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Thursday, July 06, 2017


“When, in the course of human events, it becomes necessary for one people to dissolve the political bands which have connected them with another, and to assume...the separate and equal station to which the Laws of Nature and Nature’s God entitles them,...they should declare the causes which impel them to the separation.”

 July 4 marked the 241st anniversary of the birth of the United States. Rejecting the tyranny of Britain is the reason for the season.

Holiday excitement stirs the blood. Celebration inspires passion. Start with a parade. Progress to the hot dogs and hamburgers. Move on to the watermelon and ice cream. Finally, as darkness settles on the long summer day, grace the sky with fireworks. Who doesn’t enjoy the 4th of July – or more accurately called Independence Day?

On the eve of the American Revolution, roughly one third of Americans wanted to separate from England, one-third wanted to remain united with Britain, and one-third did not care. Colonists desiring separation prevailed and the rest, as they say, is history.

On June 28 delegates laid before Congress the Declaration of Independence. By July 1 holdouts still included delegates from New York, Pennsylvania, Delaware, and South Carolina. On July 2 all delegates to the constitutional convention except those from New York voted in favor of the motion to “absolve” the colonies from all allegiance to the British Crown. Thus, independence was declared on July 2. Only after much debate and a few corrections was the document accepted and signed by the President of Congress, John Hancock. On August 2 an engrossed copy of the Declaration of Independence was presented to Congress and received the signatures of delegates from all colonies.

The signers were anything but hell-raising riffraff although the British may have regarded them with the same disgust as we hold the Black Lives Matter or Occupy Wall Street crowd. Twenty-four signers were lawyers and jurists, eleven were merchants and nine were farmers and plantation owners. All were men of means and education.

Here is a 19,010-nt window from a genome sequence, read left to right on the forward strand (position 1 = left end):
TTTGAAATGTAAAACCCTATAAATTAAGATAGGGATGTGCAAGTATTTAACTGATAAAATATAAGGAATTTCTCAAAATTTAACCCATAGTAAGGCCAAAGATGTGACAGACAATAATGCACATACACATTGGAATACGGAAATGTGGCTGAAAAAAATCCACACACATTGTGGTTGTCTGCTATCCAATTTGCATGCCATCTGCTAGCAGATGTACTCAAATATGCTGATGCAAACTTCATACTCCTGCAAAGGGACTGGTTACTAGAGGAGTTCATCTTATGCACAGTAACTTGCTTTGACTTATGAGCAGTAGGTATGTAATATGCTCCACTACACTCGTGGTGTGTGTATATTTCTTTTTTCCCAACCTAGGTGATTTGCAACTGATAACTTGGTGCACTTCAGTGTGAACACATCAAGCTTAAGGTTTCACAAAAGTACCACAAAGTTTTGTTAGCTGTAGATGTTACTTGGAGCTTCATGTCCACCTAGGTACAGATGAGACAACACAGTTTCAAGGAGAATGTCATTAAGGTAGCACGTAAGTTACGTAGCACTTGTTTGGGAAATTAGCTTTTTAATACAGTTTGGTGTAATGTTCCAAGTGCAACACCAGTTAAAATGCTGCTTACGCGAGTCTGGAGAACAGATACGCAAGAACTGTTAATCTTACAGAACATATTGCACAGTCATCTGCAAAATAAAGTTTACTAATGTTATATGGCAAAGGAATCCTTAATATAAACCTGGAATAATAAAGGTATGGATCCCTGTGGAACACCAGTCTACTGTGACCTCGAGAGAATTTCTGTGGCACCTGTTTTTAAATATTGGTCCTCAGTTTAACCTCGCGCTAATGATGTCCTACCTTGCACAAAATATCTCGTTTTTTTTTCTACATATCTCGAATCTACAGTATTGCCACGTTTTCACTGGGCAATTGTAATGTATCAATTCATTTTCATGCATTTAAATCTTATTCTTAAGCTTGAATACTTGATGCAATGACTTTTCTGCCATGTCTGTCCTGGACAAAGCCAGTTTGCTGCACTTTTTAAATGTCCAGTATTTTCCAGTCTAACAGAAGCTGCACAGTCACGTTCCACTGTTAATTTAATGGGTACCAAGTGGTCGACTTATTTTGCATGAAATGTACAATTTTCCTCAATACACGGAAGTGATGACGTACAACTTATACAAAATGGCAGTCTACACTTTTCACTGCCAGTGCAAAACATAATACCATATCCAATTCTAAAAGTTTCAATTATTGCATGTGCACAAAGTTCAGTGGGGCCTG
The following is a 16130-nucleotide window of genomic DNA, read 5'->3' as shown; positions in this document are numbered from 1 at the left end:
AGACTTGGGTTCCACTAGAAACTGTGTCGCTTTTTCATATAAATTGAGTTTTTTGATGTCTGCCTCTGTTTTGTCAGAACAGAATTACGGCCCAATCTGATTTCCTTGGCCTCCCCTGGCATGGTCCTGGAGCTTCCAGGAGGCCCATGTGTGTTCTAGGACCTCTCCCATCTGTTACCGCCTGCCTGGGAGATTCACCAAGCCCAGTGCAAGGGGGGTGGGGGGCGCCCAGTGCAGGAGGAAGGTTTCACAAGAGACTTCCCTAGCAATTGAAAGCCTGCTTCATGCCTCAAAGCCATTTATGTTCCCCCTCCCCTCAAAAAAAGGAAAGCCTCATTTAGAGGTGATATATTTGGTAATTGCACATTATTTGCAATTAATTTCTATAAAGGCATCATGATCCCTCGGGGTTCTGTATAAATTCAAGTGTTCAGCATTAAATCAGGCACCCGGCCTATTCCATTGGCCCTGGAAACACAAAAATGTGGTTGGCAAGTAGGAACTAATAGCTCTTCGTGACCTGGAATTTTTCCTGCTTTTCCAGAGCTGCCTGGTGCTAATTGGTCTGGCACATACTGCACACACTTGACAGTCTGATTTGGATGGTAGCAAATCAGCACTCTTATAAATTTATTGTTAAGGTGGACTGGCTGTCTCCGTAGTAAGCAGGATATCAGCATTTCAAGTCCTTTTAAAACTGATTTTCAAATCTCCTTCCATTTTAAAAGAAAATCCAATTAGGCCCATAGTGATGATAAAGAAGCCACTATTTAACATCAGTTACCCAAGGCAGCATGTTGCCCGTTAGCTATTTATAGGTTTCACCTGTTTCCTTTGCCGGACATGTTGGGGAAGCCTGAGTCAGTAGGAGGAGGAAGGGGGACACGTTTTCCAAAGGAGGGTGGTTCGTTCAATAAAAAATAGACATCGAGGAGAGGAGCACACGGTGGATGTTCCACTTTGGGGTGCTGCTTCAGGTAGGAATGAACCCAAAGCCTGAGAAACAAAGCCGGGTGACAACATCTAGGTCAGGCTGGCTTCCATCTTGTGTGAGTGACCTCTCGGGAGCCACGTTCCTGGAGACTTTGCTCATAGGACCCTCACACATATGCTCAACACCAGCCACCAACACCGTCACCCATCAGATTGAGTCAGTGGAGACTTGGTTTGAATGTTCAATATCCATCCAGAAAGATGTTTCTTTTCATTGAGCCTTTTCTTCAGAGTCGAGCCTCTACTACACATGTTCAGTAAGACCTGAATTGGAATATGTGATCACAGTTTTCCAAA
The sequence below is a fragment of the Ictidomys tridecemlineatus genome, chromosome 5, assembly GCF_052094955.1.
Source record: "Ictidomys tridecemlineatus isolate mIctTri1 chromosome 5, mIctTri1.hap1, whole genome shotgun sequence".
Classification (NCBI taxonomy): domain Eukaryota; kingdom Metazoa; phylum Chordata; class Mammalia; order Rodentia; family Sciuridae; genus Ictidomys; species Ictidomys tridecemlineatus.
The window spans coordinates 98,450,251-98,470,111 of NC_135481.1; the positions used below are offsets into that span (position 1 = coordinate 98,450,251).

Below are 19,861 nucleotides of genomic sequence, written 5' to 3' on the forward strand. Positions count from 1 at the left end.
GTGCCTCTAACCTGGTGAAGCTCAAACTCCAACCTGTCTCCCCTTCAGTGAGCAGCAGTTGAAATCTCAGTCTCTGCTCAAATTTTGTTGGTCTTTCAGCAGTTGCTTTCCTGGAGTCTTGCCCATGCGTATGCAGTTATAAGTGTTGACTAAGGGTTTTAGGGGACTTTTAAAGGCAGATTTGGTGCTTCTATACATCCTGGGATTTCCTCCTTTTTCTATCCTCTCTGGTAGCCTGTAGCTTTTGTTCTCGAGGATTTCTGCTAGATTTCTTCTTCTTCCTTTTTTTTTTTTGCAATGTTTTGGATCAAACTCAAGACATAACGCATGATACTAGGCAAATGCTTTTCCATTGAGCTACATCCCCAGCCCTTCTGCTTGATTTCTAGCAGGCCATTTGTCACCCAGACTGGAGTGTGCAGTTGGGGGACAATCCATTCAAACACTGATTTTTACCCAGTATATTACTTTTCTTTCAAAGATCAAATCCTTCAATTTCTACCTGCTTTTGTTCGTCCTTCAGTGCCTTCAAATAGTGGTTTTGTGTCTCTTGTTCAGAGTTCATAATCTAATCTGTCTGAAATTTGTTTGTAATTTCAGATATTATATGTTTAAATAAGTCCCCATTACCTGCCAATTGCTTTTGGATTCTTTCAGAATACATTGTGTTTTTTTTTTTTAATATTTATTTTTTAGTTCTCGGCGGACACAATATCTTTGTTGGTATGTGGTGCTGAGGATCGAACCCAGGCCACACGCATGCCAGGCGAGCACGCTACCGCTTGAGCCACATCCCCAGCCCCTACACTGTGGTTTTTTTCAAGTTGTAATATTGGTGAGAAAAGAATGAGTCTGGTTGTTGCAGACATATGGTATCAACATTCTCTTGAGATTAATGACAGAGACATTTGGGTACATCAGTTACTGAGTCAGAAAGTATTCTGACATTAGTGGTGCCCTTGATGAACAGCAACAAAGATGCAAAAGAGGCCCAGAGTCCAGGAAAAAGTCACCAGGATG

As British subjects, the colonists took up arms and declared their independence at great risk. Resorting to arms was not a first choice, but all other means to redress grievances had failed.

The fifty-six signers mutually pledged to each other their lives, their fortunes, and their sacred honor. These men paid dearly for remaining faithful to their pledge and loyal to their cause. Five signers were captured by the British and tortured to death. Twelve had their homes occupied, ransacked, and ultimately burned. Nine of the fifty-six died from wounds suffered during the Revolution. Two lost sons serving in the Revolutionary Army under George Washington.

British forces destroyed the home and property of Francis Lewis. Not able to bring him to heel, they jailed his wife. She died in prison within months.

British troops forced John Hart from his dying wife’s side. His thirteen children were scattered. Eventually returning home he discovered his wife dead and children vanished. He died a few weeks later of a broken heart.

The story of suffering goes on, but space does not permit a lengthy recounting.

“History” does not occur in a vacuum. Ideas have consequences. We cannot separate the ideas of the Founding Fathers from the thinking of Reformation Europe. Our Founding Fathers understood two kinds of government. External government pertained to civil government (civil control). Throughout history external governments like monarchies, tyrannies, and dictatorships imposed the will of the few on the many. Rights were granted by government alone.

Internal government pertained to self-government (self-control). It flowed from within each person outward to the family and finally into the community. The idea of internal self-government stressed individual responsibility and self-discipline. Our founders’ idea of limited government and maximum freedom rested solidly on the assumption of internal self-government. They believed rights were imbued by the Laws of Nature and Nature’s God.

Independence Day is a time to celebrate our nation’s birth. For a deeper sense of pride and satisfaction, back away from the Mardi Gras atmosphere and reflect on the reason for our nation’s existence and ultimate success. Our exceptional experience is unique in the history of nations and we must never forget it.


Dennis M. Patrick can be contacted at P. O. Box 337, Stanley, ND 58784 or (JavaScript must be enabled to view this email address).


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